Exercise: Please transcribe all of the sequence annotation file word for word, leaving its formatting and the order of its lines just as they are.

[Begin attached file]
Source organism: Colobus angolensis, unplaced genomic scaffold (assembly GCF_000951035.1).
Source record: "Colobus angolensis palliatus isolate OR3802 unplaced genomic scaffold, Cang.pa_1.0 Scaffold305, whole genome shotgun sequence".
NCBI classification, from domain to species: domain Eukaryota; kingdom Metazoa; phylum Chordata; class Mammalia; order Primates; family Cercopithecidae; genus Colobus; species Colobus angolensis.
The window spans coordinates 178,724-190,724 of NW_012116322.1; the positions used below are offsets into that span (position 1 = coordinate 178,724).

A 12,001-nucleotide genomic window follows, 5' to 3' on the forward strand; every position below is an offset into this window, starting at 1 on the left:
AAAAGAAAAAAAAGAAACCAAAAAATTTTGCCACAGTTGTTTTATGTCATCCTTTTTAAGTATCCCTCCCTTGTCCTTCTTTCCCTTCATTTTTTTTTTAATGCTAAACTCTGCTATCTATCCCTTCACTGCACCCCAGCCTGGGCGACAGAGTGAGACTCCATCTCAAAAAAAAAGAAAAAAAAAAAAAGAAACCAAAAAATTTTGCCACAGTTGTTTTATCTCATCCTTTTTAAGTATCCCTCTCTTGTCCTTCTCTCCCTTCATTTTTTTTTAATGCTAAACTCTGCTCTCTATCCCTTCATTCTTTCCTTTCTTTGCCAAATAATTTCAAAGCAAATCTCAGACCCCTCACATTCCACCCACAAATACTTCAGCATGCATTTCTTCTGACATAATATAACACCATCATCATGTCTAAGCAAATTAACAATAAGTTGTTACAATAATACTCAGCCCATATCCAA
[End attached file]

Source organism: Colobus angolensis, unplaced genomic scaffold (assembly GCF_000951035.1).
Source record: "Colobus angolensis palliatus isolate OR3802 unplaced genomic scaffold, Cang.pa_1.0 Scaffold305, whole genome shotgun sequence".
NCBI classification, from domain to species: domain Eukaryota; kingdom Metazoa; phylum Chordata; class Mammalia; order Primates; family Cercopithecidae; genus Colobus; species Colobus angolensis.
The window spans coordinates 178,724-190,724 of NW_012116322.1; the positions used below are offsets into that span (position 1 = coordinate 178,724).

A 12,001-nucleotide genomic window follows, 5' to 3' on the forward strand; every position below is an offset into this window, starting at 1 on the left:
AAAAGAAAAAAAAGAAACCAAAAAATTTTGCCACAGTTGTTTTATGTCATCCTTTTTAAGTATCCCTCCCTTGTCCTTCTTTCCCTTCATTTTTTTTTTAATGCTAAACTCTGCTATCTATCCCTTCACTGCACCCCAGCCTGGGCGACAGAGTGAGACTCCATCTCAAAAAAAAAGAAAAAAAAAAAAAGAAACCAAAAAATTTTGCCACAGTTGTTTTATCTCATCCTTTTTAAGTATCCCTCTCTTGTCCTTCTCTCCCTTCATTTTTTTTTAATGCTAAACTCTGCTCTCTATCCCTTCATTCTTTCCTTTCTTTGCCAAATAATTTCAAAGCAAATCTCAGACCCCTCACATTCCACCCACAAATACTTCAGCATGCATTTCTTCTGACATAATATAACACCATCATCATGTCTAAGCAAATTAACAATAAGTTGTTACAATAATACTCAGCCCATATCCAA